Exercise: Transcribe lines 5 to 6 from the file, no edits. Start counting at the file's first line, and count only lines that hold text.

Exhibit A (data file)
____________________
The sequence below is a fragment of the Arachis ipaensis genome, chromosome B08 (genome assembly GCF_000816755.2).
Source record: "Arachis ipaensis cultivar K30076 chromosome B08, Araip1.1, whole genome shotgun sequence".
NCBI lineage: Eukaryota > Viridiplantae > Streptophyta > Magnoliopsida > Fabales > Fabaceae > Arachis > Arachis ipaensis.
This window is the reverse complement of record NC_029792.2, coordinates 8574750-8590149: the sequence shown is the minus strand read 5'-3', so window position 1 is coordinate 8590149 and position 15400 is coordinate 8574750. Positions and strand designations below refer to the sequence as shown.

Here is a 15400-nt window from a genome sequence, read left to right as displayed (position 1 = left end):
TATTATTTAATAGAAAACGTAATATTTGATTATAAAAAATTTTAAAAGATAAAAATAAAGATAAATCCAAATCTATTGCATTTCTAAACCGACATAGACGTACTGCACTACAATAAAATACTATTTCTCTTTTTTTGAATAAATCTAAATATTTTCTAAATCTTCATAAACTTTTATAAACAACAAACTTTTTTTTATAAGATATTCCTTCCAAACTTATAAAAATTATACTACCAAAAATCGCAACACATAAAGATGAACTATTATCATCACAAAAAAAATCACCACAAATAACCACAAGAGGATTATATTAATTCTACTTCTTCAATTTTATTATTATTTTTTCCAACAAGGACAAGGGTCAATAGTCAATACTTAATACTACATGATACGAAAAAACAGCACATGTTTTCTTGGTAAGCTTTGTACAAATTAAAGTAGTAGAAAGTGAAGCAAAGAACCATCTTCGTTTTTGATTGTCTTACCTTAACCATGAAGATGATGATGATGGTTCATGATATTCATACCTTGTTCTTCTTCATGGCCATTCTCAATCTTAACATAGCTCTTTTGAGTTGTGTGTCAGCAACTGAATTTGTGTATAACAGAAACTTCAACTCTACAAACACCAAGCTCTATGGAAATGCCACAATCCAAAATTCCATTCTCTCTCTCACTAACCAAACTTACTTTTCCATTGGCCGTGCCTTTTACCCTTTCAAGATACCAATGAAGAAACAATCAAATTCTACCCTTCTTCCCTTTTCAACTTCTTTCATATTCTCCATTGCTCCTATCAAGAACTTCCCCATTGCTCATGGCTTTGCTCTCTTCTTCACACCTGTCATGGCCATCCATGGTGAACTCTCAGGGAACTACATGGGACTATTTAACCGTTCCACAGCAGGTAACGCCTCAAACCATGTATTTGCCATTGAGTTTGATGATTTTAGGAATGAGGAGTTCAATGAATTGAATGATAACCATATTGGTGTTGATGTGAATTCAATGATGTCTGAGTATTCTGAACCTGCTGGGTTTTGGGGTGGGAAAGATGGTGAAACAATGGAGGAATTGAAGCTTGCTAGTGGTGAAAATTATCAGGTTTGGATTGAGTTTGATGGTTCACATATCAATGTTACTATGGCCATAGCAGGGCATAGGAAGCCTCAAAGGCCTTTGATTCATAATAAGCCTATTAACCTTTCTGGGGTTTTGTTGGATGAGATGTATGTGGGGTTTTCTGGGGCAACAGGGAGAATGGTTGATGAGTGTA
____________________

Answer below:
Here is a 15400-nt window from a genome sequence, read left to right as displayed (position 1 = left end):
TATTATTTAATAGAAAACGTAATATTTGATTATAAAAAATTTTAAAAGATAAAAATAAAGATAAATCCAAATCTATTGCATTTCTAAACCGACATAGACGTACTGCACTACAATAAAATACTATTTCTCTTTTTTTGAATAAATCTAAATATTTTCTAAATCTTCATAAACTTTTATAAACAACAAACTTTTTTTTATAAGATATTCCTTCCAAACTTATAAAAATTATACTACCAAAAATCGCAACACATAAAGATGAACTATTATCATCACAAAAAAAATCACCACAAATAACCACAAGAGGATTATATTAATTCTACTTCTTCAATTTTATTATTATTTTTTCCAACAAGGACAAGGGTCAATAGTCAATACTTAATACTACATGATACGAAAAAACAGCACATGTTTTCTTGGTAAGCTTTGTACAAATTAAAGTAGTAGAAAGTGAAGCAAAGAACCATCTTCGTTTTTGATTGTCTTACCTTAACCATGAAGATGATGATGATGGTTCATGATATTCATACCTTGTTCTTCTTCATGGCCATTCTCAATCTTAACATAGCTCTTTTGAGTTGTGTGTCAGCAACTGAATTTGTGTATAACAGAAACTTCAACTCTACAAACACCAAGCTCTATGGAAATGCCACAATCCAAAATTCCATTCTCTCTCTCACTAACCAAACTTACTTTTCCATTGGCCGTGCCTTTTACCCTTTCAAGATACCAATGAAGAAACAATCAAATTCTACCCTTCTTCCCTTTTCAACTTCTTTCATATTCTCCATTGCTCCTATCAAGAACTTCCCCATTGCTCATGGCTTTGCTCTCTTCTTCACACCTGTCATGGCCATCCATGGTGAACTCTCAGGGAACTACATGGGACTATTTAACCGTTCCACAGCAGGTAACGCCTCAAACCATGTATTTGCCATTGAGTTTGATGATTTTAGGAATGAGGAGTTCAATGAATTGAATGATAACCATATTGGTGTTGATGTGAATTCAATGATGTCTGAGTATTCTGAACCTGCTGGGTTTTGGGGTGGGAAAGATGGTGAAACAATGGAGGAATTGAAGCTTGCTAGTGGTGAAAATTATCAGGTTTGGATTGAGTTTGATGGTTCACATATCAATGTTACTATGGCCATAGCAGGGCATAGGAAGCCTCAAAGGCCTTTGATTCATAATAAGCCTATTAACCTTTCTGGGGTTTTGTTGGATGAGATGTATGTGGGGTTTTCTGGGGCAACAGGGAGAATGGTTGATGAGTGTA